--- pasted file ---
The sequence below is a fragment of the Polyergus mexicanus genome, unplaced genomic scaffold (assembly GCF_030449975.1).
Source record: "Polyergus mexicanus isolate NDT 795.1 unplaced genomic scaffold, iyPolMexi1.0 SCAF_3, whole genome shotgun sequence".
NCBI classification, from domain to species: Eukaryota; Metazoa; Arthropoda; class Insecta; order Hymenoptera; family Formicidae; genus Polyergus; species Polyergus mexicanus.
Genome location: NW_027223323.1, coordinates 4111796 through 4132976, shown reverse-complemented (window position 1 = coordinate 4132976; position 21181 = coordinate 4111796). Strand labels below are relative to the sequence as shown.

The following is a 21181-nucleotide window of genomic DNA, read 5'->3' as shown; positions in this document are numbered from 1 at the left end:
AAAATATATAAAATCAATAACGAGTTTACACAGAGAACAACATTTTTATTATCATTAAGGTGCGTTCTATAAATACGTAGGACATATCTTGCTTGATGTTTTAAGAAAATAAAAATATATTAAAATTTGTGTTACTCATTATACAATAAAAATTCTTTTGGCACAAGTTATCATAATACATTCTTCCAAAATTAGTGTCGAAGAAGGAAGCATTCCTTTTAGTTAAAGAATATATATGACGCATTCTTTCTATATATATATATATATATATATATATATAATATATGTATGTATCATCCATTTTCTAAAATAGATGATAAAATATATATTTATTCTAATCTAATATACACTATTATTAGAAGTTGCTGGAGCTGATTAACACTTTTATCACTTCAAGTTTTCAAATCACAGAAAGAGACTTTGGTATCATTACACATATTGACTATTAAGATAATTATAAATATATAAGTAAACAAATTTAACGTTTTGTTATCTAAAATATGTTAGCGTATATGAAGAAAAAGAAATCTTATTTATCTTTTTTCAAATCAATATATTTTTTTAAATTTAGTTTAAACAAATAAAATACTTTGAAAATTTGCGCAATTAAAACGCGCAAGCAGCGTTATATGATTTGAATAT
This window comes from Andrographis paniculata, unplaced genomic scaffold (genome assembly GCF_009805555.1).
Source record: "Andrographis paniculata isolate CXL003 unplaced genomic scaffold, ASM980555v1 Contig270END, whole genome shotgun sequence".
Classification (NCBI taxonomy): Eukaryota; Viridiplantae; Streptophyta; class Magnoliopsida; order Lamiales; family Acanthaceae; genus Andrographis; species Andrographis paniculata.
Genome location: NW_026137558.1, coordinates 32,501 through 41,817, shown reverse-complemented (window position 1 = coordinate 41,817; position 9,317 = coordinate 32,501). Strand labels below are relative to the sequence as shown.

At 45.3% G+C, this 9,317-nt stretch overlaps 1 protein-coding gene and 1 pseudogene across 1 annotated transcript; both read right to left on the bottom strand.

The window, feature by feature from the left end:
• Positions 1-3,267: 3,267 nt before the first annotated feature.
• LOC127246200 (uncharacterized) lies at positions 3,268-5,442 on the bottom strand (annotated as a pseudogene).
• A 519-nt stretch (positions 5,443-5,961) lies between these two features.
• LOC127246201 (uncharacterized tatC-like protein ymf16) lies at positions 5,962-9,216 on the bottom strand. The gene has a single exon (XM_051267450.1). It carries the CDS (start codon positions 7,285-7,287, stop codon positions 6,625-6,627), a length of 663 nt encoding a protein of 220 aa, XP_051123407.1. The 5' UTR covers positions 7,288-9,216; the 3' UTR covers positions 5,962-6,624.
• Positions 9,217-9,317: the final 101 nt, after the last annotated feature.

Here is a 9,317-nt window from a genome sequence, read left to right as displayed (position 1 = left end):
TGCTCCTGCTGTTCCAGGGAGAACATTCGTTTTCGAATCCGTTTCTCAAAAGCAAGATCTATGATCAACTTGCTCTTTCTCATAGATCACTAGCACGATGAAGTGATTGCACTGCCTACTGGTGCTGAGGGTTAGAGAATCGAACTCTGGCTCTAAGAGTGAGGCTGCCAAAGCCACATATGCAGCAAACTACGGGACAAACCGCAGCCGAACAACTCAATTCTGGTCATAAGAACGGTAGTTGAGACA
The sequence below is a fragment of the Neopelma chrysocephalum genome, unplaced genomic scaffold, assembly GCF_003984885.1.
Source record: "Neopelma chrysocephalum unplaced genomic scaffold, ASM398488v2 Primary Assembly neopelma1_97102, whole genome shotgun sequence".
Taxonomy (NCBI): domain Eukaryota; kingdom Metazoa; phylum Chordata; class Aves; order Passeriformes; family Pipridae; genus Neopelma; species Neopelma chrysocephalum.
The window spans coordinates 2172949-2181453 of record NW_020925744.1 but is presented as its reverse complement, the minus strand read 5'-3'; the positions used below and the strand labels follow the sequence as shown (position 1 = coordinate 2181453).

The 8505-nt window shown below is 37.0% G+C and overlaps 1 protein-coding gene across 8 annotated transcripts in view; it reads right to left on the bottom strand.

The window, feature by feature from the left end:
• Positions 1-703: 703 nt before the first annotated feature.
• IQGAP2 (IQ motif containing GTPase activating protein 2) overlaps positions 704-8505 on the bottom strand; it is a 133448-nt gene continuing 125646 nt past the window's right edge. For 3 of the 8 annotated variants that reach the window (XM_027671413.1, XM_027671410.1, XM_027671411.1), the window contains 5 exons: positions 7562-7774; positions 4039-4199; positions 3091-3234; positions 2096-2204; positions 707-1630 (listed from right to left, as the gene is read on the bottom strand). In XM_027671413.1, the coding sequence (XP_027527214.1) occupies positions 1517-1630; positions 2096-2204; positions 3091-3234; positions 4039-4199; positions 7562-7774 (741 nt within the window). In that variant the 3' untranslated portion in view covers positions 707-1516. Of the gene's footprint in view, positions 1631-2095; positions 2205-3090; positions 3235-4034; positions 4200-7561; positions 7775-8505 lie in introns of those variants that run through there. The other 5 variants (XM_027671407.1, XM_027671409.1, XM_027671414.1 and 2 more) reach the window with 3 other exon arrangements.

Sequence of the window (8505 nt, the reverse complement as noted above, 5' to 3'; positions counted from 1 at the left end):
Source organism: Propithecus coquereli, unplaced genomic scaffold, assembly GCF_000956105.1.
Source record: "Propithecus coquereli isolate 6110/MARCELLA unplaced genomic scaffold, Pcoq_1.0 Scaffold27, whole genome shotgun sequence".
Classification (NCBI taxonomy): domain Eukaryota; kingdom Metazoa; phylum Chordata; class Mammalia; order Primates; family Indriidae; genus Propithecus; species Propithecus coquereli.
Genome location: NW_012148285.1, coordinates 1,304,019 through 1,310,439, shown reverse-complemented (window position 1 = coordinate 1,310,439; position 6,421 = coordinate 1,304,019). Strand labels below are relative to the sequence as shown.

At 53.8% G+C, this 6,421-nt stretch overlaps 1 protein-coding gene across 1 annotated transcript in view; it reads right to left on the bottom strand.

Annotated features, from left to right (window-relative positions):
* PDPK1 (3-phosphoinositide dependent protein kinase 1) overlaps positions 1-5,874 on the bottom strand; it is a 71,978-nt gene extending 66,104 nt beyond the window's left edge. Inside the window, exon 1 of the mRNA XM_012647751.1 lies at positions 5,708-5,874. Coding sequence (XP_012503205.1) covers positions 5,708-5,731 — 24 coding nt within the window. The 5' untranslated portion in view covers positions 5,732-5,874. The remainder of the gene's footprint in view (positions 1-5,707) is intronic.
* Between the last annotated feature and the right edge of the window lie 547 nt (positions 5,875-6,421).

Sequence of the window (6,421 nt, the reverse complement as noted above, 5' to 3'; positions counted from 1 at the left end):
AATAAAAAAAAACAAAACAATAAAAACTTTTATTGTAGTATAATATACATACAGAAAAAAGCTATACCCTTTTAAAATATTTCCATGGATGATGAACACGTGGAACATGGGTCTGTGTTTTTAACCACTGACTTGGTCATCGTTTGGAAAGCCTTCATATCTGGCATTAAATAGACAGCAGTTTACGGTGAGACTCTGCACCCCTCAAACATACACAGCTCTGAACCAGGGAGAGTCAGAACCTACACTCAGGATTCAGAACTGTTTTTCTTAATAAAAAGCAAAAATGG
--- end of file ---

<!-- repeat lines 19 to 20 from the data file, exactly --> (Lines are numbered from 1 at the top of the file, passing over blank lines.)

TGCTCCTGCTGTTCCAGGGAGAACATTCGTTTTCGAATCCGTTTCTCAAAAGCAAGATCTATGATCAACTTGCTCTTTCTCATAGATCACTAGCACGATGAAGTGATTGCACTGCCTACTGGTGCTGAGGGTTAGAGAATCGAACTCTGGCTCTAAGAGTGAGGCTGCCAAAGCCACATATGCAGCAAACTACGGGACAAACCGCAGCCGAACAACTCAATTCTGGTCATAAGAACGGTAGTTGAGACA
The sequence below is a fragment of the Neopelma chrysocephalum genome, unplaced genomic scaffold, assembly GCF_003984885.1.